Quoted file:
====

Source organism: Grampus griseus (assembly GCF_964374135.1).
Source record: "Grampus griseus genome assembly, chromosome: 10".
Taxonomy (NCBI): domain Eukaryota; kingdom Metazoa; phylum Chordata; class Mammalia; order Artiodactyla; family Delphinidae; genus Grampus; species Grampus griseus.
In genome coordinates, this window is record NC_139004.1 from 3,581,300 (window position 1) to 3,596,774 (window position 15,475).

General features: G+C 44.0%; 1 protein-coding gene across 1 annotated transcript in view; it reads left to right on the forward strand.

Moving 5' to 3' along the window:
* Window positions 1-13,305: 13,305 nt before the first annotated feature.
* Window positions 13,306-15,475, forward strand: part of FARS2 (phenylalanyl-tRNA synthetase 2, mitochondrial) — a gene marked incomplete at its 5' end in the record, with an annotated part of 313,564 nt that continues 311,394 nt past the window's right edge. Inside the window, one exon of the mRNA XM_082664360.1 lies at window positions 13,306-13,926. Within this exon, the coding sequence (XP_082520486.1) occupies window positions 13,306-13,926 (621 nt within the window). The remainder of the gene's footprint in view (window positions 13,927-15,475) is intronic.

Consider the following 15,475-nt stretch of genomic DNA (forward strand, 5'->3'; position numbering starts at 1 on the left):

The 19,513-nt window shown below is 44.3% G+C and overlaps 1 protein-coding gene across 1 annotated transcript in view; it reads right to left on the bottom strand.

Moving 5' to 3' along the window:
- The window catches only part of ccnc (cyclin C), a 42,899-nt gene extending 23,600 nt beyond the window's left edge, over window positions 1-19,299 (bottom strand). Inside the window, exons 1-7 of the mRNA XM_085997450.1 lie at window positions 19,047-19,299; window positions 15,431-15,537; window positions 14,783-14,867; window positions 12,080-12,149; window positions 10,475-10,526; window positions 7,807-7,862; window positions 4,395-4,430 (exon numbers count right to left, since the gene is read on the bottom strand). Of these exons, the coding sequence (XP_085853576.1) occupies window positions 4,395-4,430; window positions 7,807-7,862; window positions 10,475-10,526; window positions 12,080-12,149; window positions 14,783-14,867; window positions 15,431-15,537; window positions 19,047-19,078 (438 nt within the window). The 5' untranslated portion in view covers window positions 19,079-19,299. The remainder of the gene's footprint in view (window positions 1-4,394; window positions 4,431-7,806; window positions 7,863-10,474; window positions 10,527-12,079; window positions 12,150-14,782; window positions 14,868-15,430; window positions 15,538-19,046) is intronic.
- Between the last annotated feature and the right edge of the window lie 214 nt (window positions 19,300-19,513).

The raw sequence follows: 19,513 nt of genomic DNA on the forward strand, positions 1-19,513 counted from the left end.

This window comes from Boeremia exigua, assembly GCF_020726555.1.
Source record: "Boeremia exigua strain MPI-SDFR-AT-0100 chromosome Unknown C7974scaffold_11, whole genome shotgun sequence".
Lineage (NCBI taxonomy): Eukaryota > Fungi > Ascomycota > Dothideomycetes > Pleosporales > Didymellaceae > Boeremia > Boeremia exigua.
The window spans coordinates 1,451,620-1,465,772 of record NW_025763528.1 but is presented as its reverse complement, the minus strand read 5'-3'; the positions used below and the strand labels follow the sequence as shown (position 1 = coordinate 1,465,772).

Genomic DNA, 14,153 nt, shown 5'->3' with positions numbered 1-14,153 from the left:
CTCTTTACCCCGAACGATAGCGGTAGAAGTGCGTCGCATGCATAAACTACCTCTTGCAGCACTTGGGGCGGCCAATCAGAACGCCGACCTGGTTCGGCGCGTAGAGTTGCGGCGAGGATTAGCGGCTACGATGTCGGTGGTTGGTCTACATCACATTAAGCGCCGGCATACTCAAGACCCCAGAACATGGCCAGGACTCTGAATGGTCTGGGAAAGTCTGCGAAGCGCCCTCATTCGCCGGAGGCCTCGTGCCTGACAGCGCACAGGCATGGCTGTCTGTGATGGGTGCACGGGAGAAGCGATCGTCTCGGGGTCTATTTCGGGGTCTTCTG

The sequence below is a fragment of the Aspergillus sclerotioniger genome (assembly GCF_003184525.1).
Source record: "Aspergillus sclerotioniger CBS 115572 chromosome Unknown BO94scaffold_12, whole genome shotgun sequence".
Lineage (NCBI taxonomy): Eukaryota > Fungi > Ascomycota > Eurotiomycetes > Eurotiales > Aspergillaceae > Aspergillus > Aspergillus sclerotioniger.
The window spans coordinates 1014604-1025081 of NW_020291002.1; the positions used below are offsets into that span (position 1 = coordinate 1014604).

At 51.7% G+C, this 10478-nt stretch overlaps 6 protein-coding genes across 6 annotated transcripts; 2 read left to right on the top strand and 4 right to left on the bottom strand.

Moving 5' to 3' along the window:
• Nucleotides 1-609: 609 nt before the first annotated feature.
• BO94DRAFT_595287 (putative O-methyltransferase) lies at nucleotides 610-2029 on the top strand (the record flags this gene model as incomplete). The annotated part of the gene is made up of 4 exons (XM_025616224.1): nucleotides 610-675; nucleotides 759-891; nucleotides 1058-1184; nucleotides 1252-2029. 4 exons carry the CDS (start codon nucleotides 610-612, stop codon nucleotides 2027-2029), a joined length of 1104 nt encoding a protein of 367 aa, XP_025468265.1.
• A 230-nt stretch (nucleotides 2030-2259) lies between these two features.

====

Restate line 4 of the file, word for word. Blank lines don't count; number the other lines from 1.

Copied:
In genome coordinates, this window is record NC_139004.1 from 3,581,300 (window position 1) to 3,596,774 (window position 15,475).